Children who have medical needs that are not easily met by routine medical care, and have one or more diagnoses that include terms like chronic, congenital, severe, and complex are considered to be “children with medical complexity (CMC);” however, there is not a commonly accepted universal definition of CMC  (Children With Medical, 2011). 


CMC is identified using four main components:


  1. The child’s needs

  2. The child’s functional limitations

  3. The child’s chronic conditions

  4. The child’s health care use

  (Children With Medical, 2011)


The needs of a medically complex child will

significantly impact family functioning.  In some cases

in Connecticut, should the child need to be removed

from their home due to safety concerns, and services

within the home are not sufficient, the Department of

Children and Families may file an “Uncared for: Specialized

Needs” petition with the Superior Court for Juvenile Matters.




                                                                                                                                         (Cohen et al, 2011)



Children with complex medical conditions not only include disorders with a high morbidity rate, but also include emotional and behavioral disorders.  For these children, treatment may need to include medication intervention, cognitive therapy, behavior modification approaches, therapeutic services, and additional support services for the individual and the family (Medications Used For, 2010). 


Cognitive Behavior Therapy (CBT)    

Cognitive Behavior Therapy is a combination of therapeutic techniques that explore a person’s thoughts, feelings, and belief system as the impetus for their emotional and behavioral experiences, asking questions that force the individual to consider the truth of deeply held beliefs (Field et al, 2015).  This evidence-based practice is among the most commonly used therapeutic approach today, and has led to interesting findings in the field of neuroscience.  Scans have shown positive physiological changes in brain functioning during CBT (Field et al, 2015), specific to the areas in the brain that involve decision–making.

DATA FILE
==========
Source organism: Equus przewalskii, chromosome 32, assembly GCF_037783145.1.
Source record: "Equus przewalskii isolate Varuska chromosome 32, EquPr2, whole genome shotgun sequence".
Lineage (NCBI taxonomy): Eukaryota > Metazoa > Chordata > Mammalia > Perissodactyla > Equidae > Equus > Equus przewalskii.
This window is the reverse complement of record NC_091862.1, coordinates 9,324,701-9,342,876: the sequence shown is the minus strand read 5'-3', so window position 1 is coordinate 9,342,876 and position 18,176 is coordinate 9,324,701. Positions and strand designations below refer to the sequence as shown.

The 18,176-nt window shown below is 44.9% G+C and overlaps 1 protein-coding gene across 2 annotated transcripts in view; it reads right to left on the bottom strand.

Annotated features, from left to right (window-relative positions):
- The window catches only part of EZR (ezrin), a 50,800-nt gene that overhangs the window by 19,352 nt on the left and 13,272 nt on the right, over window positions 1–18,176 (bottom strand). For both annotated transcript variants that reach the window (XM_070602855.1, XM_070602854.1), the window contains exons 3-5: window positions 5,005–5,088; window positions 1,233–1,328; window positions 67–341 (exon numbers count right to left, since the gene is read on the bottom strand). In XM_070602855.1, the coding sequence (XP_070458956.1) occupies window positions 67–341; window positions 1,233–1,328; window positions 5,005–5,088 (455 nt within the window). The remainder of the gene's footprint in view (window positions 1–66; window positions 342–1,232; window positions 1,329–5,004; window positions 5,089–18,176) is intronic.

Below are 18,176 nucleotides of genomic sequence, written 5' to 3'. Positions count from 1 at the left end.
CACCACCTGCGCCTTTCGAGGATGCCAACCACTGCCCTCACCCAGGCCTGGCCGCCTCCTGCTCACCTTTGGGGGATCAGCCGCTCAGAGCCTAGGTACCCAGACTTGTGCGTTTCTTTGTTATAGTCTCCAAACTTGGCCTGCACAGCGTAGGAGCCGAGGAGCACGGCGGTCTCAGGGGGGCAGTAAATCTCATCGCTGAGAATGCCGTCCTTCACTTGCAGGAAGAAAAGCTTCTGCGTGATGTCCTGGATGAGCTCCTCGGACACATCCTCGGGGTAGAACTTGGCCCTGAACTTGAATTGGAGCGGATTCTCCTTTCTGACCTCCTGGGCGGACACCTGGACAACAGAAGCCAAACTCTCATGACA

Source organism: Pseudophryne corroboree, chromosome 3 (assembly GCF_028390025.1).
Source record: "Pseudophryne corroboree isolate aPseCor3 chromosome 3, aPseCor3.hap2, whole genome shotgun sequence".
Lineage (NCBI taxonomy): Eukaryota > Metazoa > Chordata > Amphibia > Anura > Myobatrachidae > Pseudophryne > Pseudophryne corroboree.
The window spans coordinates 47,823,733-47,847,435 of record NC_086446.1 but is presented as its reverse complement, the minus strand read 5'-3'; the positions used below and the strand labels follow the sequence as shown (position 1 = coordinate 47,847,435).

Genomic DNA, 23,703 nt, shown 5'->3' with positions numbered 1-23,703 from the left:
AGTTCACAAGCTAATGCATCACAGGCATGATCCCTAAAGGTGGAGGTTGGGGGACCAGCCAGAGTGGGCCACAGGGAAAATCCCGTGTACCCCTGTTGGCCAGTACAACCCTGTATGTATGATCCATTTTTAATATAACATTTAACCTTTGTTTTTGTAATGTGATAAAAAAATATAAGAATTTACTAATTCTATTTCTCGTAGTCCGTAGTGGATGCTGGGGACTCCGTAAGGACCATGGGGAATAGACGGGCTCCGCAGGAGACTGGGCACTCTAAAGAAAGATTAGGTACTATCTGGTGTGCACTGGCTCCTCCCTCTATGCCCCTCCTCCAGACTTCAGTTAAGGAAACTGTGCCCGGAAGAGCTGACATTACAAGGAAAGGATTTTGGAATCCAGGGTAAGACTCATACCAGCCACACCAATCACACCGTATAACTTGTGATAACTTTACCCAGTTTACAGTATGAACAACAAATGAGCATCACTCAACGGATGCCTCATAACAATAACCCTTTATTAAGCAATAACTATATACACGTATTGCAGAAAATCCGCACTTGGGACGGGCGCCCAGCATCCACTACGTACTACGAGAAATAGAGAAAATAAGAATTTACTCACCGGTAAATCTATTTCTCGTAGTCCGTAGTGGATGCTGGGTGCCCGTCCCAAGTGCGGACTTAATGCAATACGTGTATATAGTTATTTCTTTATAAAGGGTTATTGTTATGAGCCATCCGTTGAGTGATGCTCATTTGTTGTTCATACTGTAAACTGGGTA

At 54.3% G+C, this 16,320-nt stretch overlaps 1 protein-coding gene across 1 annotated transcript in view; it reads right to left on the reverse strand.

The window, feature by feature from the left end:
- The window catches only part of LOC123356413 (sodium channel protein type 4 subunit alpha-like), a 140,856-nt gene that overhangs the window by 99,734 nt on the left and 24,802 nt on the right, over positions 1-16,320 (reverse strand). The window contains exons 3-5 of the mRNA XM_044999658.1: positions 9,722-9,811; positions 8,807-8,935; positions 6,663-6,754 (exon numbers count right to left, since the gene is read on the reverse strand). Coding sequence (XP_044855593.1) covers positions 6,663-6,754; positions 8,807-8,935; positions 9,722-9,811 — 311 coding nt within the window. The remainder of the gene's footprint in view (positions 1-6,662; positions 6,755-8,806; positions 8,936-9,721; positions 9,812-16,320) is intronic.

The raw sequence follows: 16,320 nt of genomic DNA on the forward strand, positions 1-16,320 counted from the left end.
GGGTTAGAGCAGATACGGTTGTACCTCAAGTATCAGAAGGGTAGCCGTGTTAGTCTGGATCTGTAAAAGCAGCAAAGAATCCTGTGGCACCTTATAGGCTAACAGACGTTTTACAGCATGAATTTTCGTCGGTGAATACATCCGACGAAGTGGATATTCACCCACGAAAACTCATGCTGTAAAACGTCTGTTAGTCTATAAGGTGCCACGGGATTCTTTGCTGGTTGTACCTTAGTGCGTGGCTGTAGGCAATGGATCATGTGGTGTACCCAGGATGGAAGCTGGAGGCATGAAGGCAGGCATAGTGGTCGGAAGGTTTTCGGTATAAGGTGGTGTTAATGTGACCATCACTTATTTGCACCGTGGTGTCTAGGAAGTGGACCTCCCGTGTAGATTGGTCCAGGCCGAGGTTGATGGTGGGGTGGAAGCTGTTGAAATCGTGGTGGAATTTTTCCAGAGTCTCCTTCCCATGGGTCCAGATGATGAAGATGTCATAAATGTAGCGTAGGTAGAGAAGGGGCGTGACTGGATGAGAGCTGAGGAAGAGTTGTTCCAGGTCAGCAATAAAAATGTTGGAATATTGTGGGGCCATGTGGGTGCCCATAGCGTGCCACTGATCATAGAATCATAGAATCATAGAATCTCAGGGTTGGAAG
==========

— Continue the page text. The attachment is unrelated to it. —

Much of the treatment that children receive for their medical needs includes one or more medications.  It is important for advocates to understand the need and use of a child’s medication to better campaign for the child’s needs.  The CT Department of Children and Families provides parents/guardians, foster parents, families, youth, and social workers with a list of questions to consider when exploring medication use (Medications Used For, 2010). 


In certain situations, advocates should ask health care professionals the following questions:


  1. What is the name of the medication being prescribed?

  2. Why is this medication being used?

  3. What is it supposed to do for this child?

  4. How long should it take to work?

  5. When and how should the child take this medication?

  6. Will this medication interact with anything (foods, drinks, other medications)?

  7. What are the side effects of the medication?

  8. What should the parent/ guardian/ child do if the side effects occur?

  9. How will I know that the child is getting better on this medication?

  10. What are the signs that the child is getting worse?

  11. Is there any information that the parent/ guardian/ child should read about this medication?

  12. Are there any blood tests or any other testing that needs to be done before the child begins taking the medication?

  13. Will any tests need to be done while the child is taking the medication? If so, why?

  14. What does the child's school nurse need to know about this medication?

  15. How long will the child need to take this medication?

  16. How will we decide to stop this medication?




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